Wis. Court Mulls Usage of Victim's Letter

Published on April 17 2006

Wis. Court Mulls Usage of Victim's Letter - Yahoo! News
MILWAUKEE - About two weeks before her death, Julie C. Jensen went to a neighbor, shaking and crying, and handed over a sealed envelope. If anything happened to her, she said, he should give it to police. She wrote that she felt her husband never forgave her for a brief affair she had seven years earlier, and that she had seen him visit Internet sites about poisoning. "I pray I'm wrong + nothing happens ... but I am suspicious of Mark's suspicious behaviors + fear for my demise," the 40-year-old woman allegedly wrote in the letter dated Nov. 21, 1998. More than seven years after the southern Wisconsin woman died from poisoning, the state Supreme Court is considering whether to allow her statements as evidence in her husband's murder trial. In addition to the letter she gave to the neighbor, Julie Jensen allegedly told her son's teacher that she had found a suspicious list of drugs and syringes her husband wanted to buy and feared her husband planned to poison her. She also left voice mails for police and told them in person of the lists, and warned them if she died, her husband was responsible, court records said. After her death, the neighbor gave the envelope to police. Julie Jensen had included photographs of some of the suspicious lists and wrote she would never take her own life because of her love for her children. Mark Jensen was later ordered to stand trial. But in March 2004, the U.S. Supreme Court overruled a 1980 case that laid out complex rules for when statements can be used without the opportunity for cross-examination. The court said the case complicated a fairly straightforward part of the Constitution, which guarantees a criminal defendant the right to confront his accusers.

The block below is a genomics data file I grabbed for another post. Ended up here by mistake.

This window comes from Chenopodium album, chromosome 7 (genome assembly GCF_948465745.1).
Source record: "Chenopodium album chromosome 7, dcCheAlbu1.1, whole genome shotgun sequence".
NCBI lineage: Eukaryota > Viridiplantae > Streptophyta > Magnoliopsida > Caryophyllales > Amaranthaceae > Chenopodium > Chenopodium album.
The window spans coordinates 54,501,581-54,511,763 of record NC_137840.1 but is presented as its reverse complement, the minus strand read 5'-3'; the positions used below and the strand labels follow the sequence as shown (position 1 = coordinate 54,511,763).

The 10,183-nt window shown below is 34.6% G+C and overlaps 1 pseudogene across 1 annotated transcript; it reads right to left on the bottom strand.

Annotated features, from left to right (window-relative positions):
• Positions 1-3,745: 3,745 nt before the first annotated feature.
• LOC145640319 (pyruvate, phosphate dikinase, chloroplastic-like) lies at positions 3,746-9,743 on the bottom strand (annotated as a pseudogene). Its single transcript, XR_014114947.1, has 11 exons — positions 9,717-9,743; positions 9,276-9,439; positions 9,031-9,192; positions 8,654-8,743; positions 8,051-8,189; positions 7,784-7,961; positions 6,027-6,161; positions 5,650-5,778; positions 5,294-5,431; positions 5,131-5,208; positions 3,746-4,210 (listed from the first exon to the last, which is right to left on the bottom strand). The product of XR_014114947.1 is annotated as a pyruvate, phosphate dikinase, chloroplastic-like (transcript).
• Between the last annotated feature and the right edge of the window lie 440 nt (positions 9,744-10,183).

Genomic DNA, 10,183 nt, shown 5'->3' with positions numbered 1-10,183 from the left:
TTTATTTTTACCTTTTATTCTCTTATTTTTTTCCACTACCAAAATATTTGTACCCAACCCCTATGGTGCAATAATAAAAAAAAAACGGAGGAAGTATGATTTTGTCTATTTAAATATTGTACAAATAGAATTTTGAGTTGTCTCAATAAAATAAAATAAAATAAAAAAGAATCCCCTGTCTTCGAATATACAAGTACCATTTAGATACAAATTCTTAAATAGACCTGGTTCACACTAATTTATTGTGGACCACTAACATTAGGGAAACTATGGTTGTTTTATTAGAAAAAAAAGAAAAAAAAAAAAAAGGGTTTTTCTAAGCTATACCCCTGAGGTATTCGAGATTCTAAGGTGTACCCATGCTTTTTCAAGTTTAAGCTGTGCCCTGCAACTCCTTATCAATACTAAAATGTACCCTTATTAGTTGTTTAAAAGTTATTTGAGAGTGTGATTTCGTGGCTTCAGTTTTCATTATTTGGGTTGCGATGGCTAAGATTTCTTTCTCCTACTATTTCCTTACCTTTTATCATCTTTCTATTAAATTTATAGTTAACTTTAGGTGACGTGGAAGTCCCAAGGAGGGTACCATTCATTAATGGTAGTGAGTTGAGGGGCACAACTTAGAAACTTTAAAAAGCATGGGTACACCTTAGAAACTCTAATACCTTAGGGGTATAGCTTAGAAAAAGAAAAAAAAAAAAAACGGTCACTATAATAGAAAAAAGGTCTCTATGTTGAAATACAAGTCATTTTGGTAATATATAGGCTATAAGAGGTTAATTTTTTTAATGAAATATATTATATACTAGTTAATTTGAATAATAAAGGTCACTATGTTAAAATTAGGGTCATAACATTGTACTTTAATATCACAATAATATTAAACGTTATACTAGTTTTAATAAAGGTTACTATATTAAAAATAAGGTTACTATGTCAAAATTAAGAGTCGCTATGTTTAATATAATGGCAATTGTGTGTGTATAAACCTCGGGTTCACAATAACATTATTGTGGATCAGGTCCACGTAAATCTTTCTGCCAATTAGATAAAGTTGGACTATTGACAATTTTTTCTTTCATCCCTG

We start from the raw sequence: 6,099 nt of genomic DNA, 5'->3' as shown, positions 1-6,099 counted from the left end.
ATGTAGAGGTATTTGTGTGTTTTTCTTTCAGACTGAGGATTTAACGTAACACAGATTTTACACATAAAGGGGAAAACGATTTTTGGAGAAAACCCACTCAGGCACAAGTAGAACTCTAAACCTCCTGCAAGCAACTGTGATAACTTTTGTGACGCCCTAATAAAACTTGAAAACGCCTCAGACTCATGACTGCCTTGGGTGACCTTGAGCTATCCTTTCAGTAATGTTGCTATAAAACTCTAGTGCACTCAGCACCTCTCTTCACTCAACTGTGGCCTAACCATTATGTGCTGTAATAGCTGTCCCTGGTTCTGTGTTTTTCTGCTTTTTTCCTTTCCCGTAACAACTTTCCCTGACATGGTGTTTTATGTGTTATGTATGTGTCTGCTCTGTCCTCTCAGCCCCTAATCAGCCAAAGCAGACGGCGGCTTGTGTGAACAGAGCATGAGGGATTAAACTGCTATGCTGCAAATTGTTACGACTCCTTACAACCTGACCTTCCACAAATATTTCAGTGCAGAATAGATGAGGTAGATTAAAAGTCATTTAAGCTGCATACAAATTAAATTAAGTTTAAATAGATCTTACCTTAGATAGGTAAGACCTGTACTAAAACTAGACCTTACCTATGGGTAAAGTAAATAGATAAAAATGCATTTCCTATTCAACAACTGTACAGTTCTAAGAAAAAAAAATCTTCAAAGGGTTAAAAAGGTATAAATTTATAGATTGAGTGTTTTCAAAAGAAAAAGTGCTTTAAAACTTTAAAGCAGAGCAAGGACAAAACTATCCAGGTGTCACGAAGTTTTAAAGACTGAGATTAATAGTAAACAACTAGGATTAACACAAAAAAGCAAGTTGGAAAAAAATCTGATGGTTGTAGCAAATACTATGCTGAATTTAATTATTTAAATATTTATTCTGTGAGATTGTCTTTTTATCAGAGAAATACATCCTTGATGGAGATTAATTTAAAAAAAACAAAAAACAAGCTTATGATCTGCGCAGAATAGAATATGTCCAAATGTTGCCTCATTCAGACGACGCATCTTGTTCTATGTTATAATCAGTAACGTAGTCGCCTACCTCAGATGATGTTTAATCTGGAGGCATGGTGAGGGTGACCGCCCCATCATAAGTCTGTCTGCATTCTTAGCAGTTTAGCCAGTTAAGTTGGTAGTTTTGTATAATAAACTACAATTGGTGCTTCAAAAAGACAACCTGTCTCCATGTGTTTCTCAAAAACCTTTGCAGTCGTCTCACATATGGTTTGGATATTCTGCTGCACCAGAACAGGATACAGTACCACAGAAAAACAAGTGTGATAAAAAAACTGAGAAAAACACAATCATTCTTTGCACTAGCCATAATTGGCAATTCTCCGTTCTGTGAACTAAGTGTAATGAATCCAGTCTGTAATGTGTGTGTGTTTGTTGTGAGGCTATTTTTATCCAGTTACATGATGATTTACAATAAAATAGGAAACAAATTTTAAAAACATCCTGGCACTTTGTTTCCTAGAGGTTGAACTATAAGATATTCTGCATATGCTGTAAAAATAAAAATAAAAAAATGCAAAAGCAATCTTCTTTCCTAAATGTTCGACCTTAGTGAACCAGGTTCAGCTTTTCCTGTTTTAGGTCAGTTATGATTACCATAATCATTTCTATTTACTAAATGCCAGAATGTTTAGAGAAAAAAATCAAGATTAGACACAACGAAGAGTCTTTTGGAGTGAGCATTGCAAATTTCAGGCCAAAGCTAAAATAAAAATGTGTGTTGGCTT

Let's see, the woman left a sealed envelope to be opened in case of her death. The article doesn't say, but I imagine handwriting tests were done to make sure it was hers. This woman also told her child's teacher that she feared her husband would poison her. She told the POLICE about it, for cryin' out loud! How loudly did she have to scream before somebody paid attention?

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Published on #Current Affairs

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